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Here is the novel that started it all, launching the cyberpunk generation, and the first novel to win the holy trinity of science fiction: the Hugo Award, the Nebula Award and the Philip K. Dick Award. With Neuromancer, William Gibson introduced the world to cyberspace--and science fiction has never been the same. Case was the hottest computer cowboy cruising the information superhighway--jacking his consciousness into cyberspace, soaring through tactile lattices of data and logic, rustling encoded secrets for anyone with the money to buy his skills. Then he double-crossed the wrong people, who caught up with him in a big way--and burned the talent out of his brain, micron by micron. Banished from cyberspace, trapped in the meat of his physical body, Case courted death in the high-tech underworld. Until a shadowy conspiracy offered him a second chance--and a cure--for a price....

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Adapted from The first time I tried to read Neuromancer, I stopped around page 25. I was about 15 years old and I'd heard it was a classic, a must-read from 1984. So I picked it up and I plowed through the first chapter, scratching my head the whole time. Then I shoved it onto my bookshelf, where it was quickly forgotten. It was a dense, multilayered read, requiring more effort than a hormone-addled adolescent wanted to give. But few years later, I pulled the book down and gave it another chance. This time, William Gibson's dystopic rabbit hole swallowed me whole. Neuromancer is basically a futuristic crime caper. The main character is Case, a burnt-out hacker, a cyberthief. When the book opens, a disgruntled employer has irrevocably destroyed parts of his nervous system with a mycotoxin, meaning he can't jack into the matrix, an abstract representation of earth's computer network. Then he receives a suspiciously sweet offer: A mysterious employer will fix him up if he'll sign on for a special job. He cautiously agrees and finds himself joined by a schizophrenic ex-Special Forces colonel; a perverse performance artist who wrecks havoc with his holographic imaginings; a long-dead mentor whose personality has been encoded as a ROM construct; and a nubile mercenary with silver lenses implanted over her eyes, retractable razors beneath her fingernails and one heckuva chip on her shoulder. Case soon learns that the target he's supposed to crack and his employer and are one and the same -- an artificial intelligence named Wintermute. Unlike most crime thrillers and many works of speculative fiction, Neuromancer is interested in a whole lot more that plot development. Gibson famously coined the word "cyberspace" and he imagines a world where continents are ruled more by corporations and crime syndicates than nations, where cultural trends both ancient and modern dwell side by side, where high-tech and biotech miracles are as ordinary as air. On one page you'll find a discussion of nerve splicing, on another a description of an open-air market in Istanbul. An African sailor with tribal scars on his face might meet a Japanese corporate drone implanted with microprocessors, the better to measure the mutagen in his bloodstream. When he's not plumbing the future, Gibson dips into weighty themes such as the nature of love, what drives people toward self-destruction and mind/body dualism. It's a rich, heady blend. That complexity translates over to the novel's prose style, which is why I suspect my first effort to read it failed. Gibson peppers his paragraphs with allusions to Asian geography and Rastafarianism, computer programming and corporate finance. He writes about subjects ranging from drug addiction and zero-gravity physics to synesthesia and brutal back-alley violence. And he writes with next to no exposition. You aren't told that Case grew up in the Sprawl, which is the nickname for the Boston-Atlanta Metropol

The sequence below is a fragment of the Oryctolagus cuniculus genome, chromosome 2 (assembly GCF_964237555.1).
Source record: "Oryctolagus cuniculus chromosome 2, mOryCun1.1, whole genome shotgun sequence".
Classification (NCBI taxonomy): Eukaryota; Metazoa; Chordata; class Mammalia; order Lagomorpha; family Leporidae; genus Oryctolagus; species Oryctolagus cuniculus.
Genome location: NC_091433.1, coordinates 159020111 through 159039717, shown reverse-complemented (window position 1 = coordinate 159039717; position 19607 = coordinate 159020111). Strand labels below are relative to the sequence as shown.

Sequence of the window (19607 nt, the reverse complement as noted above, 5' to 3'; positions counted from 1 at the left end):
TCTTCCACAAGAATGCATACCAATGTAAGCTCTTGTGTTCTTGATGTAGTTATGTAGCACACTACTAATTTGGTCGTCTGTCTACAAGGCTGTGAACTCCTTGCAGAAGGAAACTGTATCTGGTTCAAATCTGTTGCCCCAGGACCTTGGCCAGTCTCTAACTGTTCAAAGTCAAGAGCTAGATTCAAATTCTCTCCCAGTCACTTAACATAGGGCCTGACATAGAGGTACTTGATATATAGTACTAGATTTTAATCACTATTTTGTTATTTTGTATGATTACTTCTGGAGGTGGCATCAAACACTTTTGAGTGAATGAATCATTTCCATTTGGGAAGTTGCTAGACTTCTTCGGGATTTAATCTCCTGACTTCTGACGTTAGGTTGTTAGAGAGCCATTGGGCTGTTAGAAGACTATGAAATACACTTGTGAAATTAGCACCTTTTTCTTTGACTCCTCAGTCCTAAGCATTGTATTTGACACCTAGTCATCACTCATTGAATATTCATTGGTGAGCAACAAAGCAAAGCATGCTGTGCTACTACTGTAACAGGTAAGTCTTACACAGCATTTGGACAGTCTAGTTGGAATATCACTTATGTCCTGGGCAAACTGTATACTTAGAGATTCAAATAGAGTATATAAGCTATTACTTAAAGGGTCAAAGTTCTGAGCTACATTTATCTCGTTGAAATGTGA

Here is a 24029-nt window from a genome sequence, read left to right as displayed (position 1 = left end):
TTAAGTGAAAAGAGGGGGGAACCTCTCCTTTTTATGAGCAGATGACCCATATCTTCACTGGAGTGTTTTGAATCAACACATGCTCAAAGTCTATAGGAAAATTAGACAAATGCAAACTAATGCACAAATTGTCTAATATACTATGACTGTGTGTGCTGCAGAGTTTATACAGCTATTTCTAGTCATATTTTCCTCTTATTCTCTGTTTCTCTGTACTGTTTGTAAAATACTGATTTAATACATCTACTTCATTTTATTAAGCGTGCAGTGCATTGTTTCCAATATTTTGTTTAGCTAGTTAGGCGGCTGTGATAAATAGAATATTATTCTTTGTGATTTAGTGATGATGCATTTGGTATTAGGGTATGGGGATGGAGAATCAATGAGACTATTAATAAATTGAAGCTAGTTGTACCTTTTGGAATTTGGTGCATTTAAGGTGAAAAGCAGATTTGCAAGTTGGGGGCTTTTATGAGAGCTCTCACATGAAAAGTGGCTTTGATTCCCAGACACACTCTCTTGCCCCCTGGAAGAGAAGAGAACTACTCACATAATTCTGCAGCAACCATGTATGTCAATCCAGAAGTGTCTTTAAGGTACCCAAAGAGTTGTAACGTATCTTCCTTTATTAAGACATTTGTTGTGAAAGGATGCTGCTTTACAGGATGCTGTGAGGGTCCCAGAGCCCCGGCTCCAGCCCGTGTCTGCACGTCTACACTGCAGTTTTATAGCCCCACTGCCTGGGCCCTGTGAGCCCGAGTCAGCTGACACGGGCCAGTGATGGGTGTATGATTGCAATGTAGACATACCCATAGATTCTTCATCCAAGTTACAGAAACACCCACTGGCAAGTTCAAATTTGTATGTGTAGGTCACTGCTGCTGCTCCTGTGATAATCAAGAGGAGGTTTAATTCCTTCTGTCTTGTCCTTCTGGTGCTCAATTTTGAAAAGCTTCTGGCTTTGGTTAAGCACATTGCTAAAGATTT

Razor edged, crystalline, deliberately overdone prose...

I can assure anyone who hates this book that there is no conspiracy, this is a book that I am still in awe of, several months after reading it.I can, however, understand people not comprehending what the hell's going on. I'd read half the novel before realising what was going on...but that's not the point.It's very difficult to describe why this book is so great. Strictly speaking, it's not "poetry" or suchlike, it's not the "originality" of his writing style.... I suppose it could be described as a sort of Japanese minimalism and American mass consumerism blend society, which is Gibson's unique vision. Here we don't have "x flew in spaceship to y, defeats z empire", but we have the world we know today, pushed to absolute overdrive. No pristine environment, or moving descriptions of the peace of space travel - here we have the dirty, hedonistic, consumerist, urban society we have today, driven by brandnames, bright lights, and no future; in essence, the Gen X-er's future. It's not quite like Blade Runner, where it's a more Film Noir type city. Here we have technology used, not to benefit mankind but to sell to consumers - people who live out their lives as the pawns of corporations. There is of course the wonderful descriptions of Virtual Reality/Internet, where mankind has created a sort of spirit-world, where depressed outcasts of this society can escape from the "world of meat". I suppose this is why I think Neuromancer is great.